Monday, September 09, 2019

Chad: The Plagues of Friendship, by Sem Miantoloum Beasnael

Chad was not an easy country from which to find a book to read. Eventually I came across this novel, and it took me a while to get through it. I read part way, and abandoned it for a while, then came back to it, at which point I had lost track of the plot enough that I started again.

The second time was easier, perhaps because I was better prepared for the fact that the English was not that great, and that there were plenty of rants about the corruption of Africans in positions of authority. The problem with the English is that the book was written in English, by someone for whom English is not his native language, even though he had higher education in America. I suspect it would have flowed better if it had been written in his native tribal tongue (of which it appears that there are a multitude in Chad) and then translated by a competent translator. An example of an error which totally changed the meaning "emphasise" when it appeared that what was meant was "empathise".

The story is supposedly told by one Nainlaou initially, but then transitions into being a written account delivered to him as told by his friend Njeleulem. However I found it hard at times to follow whose perspective was currently being told. Nainlaou, Njeleulem and Ngarbel, among others, attend school together, grow up, obtain scholarships to study in various foreign countries and return to Africa to obtain positions in various government and development organisations. Apart from that there is not a lot of plot in the sense of a true narrative arc, more of a collection of events along the way. In the book's favour, it does reveal quite a bit about Chadian culture, both in tribal villages and in the cities. There is eventually, a denouement of sorts, although it comes suddenly and rather unexpectedly - I couldn't see enough foundations laid to make the ending a coherent outcome, and it was somewhat depressing (no spoilers, though all is revealed in the blurb on the back cover).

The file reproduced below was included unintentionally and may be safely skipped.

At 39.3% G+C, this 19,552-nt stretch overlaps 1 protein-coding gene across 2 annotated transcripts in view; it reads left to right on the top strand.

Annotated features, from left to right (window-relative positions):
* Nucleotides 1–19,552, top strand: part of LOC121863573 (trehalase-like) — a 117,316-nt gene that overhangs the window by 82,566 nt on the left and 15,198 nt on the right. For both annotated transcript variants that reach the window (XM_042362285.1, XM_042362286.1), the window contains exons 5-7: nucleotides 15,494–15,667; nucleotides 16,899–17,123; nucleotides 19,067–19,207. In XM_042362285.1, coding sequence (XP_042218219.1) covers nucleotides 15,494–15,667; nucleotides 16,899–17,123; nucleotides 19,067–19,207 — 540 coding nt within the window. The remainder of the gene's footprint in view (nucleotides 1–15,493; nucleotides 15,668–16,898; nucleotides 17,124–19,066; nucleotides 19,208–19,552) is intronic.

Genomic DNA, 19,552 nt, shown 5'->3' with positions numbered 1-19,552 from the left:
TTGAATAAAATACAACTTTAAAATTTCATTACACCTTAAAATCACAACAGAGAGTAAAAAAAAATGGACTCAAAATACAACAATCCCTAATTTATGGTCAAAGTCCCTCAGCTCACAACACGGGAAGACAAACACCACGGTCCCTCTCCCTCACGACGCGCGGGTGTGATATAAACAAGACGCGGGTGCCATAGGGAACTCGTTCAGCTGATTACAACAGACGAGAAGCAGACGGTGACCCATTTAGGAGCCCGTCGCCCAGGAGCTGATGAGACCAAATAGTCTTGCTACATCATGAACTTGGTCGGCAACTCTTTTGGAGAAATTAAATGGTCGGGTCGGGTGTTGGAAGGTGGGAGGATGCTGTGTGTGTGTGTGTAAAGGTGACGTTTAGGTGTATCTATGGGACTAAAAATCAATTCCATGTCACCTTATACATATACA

All in all, it's not a book that I would particularly choose to read if there had been other choices available, but it could perhaps have been redeemed by some really good editing. I suspect it was self-published - I haven't heard of the publisher, 1stBooks (United States).

Sem Miantoloum Beasnael was born in Doha, Chad in 1948. He trained as a high school teacher and taught in Chad before undertaking post graduate studies in Ghana. In 1989 he went to Dallas Theological Seminary (USA) and while in the United States also graduated from the Writer's Digest School. He taught African literature and culture in Dallas, and also taught French, philosophy, history and geography, before returning to Chad to help found the Evangelical University of Chad.

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